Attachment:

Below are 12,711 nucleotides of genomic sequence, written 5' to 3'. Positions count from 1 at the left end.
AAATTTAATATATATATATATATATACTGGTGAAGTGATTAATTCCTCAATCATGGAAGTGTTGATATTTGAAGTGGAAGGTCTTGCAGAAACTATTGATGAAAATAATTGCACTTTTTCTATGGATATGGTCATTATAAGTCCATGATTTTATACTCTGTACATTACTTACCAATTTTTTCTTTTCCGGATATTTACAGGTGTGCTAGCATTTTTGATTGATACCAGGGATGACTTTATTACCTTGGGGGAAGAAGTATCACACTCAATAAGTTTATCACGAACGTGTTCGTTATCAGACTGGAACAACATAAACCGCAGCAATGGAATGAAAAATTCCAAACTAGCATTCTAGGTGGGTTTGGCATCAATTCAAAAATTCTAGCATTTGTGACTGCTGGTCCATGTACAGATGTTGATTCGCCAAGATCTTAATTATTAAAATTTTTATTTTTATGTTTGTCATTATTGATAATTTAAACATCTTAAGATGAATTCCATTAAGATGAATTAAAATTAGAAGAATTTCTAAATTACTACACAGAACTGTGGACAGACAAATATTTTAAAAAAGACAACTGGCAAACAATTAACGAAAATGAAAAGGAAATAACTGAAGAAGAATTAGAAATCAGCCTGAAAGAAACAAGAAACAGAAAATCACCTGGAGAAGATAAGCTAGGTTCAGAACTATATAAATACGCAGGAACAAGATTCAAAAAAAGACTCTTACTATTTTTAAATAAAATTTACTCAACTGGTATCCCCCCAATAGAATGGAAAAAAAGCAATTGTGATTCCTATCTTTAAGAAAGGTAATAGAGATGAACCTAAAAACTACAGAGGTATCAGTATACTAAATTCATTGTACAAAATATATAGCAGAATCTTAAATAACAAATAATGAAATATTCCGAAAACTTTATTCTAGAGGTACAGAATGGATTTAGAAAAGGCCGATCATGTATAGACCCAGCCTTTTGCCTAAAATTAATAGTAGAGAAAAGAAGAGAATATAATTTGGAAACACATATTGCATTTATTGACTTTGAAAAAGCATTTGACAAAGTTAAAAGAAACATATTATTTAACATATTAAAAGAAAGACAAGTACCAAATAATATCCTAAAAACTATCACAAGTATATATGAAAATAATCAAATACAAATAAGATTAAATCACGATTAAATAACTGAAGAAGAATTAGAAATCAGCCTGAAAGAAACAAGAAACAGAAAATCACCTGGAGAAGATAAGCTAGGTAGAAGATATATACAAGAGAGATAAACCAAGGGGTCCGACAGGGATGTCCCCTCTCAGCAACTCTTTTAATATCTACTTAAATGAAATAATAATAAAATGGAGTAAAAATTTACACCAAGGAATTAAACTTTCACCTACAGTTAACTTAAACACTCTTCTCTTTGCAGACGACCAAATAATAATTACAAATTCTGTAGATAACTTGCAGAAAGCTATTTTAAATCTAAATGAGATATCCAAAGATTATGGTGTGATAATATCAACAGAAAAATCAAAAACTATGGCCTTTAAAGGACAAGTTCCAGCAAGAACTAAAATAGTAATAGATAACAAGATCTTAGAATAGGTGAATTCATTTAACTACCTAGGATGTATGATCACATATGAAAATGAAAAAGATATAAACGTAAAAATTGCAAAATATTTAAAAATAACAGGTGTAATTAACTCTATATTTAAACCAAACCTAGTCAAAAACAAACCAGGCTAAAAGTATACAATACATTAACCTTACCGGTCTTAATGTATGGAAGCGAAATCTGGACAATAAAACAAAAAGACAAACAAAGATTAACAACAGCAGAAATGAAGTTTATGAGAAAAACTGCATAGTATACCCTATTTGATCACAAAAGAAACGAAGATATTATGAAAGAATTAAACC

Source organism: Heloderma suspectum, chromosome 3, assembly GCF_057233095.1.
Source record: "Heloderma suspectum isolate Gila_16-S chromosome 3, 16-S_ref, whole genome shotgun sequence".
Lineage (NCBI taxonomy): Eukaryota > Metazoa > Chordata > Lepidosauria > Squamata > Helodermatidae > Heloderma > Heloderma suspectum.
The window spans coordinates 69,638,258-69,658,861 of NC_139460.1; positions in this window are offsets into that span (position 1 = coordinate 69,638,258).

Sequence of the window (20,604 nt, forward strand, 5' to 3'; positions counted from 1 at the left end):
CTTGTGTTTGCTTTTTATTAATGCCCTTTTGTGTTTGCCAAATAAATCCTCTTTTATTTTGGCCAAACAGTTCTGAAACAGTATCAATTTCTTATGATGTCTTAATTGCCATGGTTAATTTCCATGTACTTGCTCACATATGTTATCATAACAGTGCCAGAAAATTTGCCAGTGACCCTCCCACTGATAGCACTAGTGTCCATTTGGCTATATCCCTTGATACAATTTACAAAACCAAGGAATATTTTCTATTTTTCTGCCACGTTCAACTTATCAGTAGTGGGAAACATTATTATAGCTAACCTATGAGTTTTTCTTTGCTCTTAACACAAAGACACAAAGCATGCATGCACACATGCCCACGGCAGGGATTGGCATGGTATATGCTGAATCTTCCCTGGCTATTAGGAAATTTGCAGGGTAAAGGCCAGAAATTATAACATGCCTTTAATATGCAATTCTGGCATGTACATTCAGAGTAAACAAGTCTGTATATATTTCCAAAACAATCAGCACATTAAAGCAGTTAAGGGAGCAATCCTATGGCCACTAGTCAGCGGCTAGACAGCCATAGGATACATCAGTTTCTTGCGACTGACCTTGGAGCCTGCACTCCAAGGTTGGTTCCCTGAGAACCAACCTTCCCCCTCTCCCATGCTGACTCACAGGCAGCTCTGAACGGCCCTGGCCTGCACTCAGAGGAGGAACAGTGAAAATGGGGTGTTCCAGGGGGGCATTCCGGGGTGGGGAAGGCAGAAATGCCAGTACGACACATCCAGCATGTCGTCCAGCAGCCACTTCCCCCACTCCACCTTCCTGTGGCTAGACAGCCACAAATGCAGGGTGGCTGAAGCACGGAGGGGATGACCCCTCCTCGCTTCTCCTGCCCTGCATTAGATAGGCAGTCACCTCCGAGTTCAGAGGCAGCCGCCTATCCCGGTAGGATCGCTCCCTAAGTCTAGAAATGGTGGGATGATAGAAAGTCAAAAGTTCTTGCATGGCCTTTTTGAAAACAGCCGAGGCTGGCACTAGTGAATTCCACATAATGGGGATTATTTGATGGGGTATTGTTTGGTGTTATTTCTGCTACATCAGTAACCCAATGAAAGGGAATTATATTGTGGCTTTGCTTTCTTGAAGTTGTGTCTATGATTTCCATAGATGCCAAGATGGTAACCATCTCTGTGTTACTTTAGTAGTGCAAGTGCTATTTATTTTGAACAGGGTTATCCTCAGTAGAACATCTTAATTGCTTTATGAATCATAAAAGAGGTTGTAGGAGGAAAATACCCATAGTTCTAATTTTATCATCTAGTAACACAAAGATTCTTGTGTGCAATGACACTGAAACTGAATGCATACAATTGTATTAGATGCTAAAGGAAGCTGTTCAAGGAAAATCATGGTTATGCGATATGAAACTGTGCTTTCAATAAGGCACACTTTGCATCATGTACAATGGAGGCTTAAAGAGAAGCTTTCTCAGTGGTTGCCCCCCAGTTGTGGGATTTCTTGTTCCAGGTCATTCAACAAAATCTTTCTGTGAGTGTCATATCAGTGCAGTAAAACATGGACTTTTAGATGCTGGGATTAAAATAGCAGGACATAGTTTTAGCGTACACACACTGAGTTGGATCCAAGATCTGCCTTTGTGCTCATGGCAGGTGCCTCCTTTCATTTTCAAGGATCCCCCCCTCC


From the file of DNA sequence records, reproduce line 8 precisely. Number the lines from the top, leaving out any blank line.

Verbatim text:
CTTGTGTTTGCTTTTTATTAATGCCCTTTTGTGTTTGCCAAATAAATCCTCTTTTATTTTGGCCAAACAGTTCTGAAACAGTATCAATTTCTTATGATGTCTTAATTGCCATGGTTAATTTCCATGTACTTGCTCACATATGTTATCATAACAGTGCCAGAAAATTTGCCAGTGACCCTCCCACTGATAGCACTAGTGTCCATTTGGCTATATCCCTTGATACAATTTACAAAACCAAGGAATATTTTCTATTTTTCTGCCACGTTCAACTTATCAGTAGTGGGAAACATTATTATAGCTAACCTATGAGTTTTTCTTTGCTCTTAACACAAAGACACAAAGCATGCATGCACACATGCCCACGGCAGGGATTGGCATGGTATATGCTGAATCTTCCCTGGCTATTAGGAAATTTGCAGGGTAAAGGCCAGAAATTATAACATGCCTTTAATATGCAATTCTGGCATGTACATTCAGAGTAAACAAGTCTGTATATATTTCCAAAACAATCAGCACATTAAAGCAGTTAAGGGAGCAATCCTATGGCCACTAGTCAGCGGCTAGACAGCCATAGGATACATCAGTTTCTTGCGACTGACCTTGGAGCCTGCACTCCAAGGTTGGTTCCCTGAGAACCAACCTTCCCCCTCTCCCATGCTGACTCACAGGCAGCTCTGAACGGCCCTGGCCTGCACTCAGAGGAGGAACAGTGAAAATGGGGTGTTCCAGGGGGGCATTCCGGGGTGGGGAAGGCAGAAATGCCAGTACGACACATCCAGCATGTCGTCCAGCAGCCACTTCCCCCACTCCACCTTCCTGTGGCTAGACAGCCACAAATGCAGGGTGGCTGAAGCACGGAGGGGATGACCCCTCCTCGCTTCTCCTGCCCTGCATTAGATAGGCAGTCACCTCCGAGTTCAGAGGCAGCCGCCTATCCCGGTAGGATCGCTCCCTAAGTCTAGAAATGGTGGGATGATAGAAAGTCAAAAGTTCTTGCATGGCCTTTTTGAAAACAGCCGAGGCTGGCACTAGTGAATTCCACATAATGGGGATTATTTGATGGGGTATTGTTTGGTGTTATTTCTGCTACATCAGTAACCCAATGAAAGGGAATTATATTGTGGCTTTGCTTTCTTGAAGTTGTGTCTATGATTTCCATAGATGCCAAGATGGTAACCATCTCTGTGTTACTTTAGTAGTGCAAGTGCTATTTATTTTGAACAGGGTTATCCTCAGTAGAACATCTTAATTGCTTTATGAATCATAAAAGAGGTTGTAGGAGGAAAATACCCATAGTTCTAATTTTATCATCTAGTAACACAAAGATTCTTGTGTGCAATGACACTGAAACTGAATGCATACAATTGTATTAGATGCTAAAGGAAGCTGTTCAAGGAAAATCATGGTTATGCGATATGAAACTGTGCTTTCAATAAGGCACACTTTGCATCATGTACAATGGAGGCTTAAAGAGAAGCTTTCTCAGTGGTTGCCCCCCAGTTGTGGGATTTCTTGTTCCAGGTCATTCAACAAAATCTTTCTGTGAGTGTCATATCAGTGCAGTAAAACATGGACTTTTAGATGCTGGGATTAAAATAGCAGGACATAGTTTTAGCGTACACACACTGAGTTGGATCCAAGATCTGCCTTTGTGCTCATGGCAGGTGCCTCCTTTCATTTTCAAGGATCCCCCCCTCC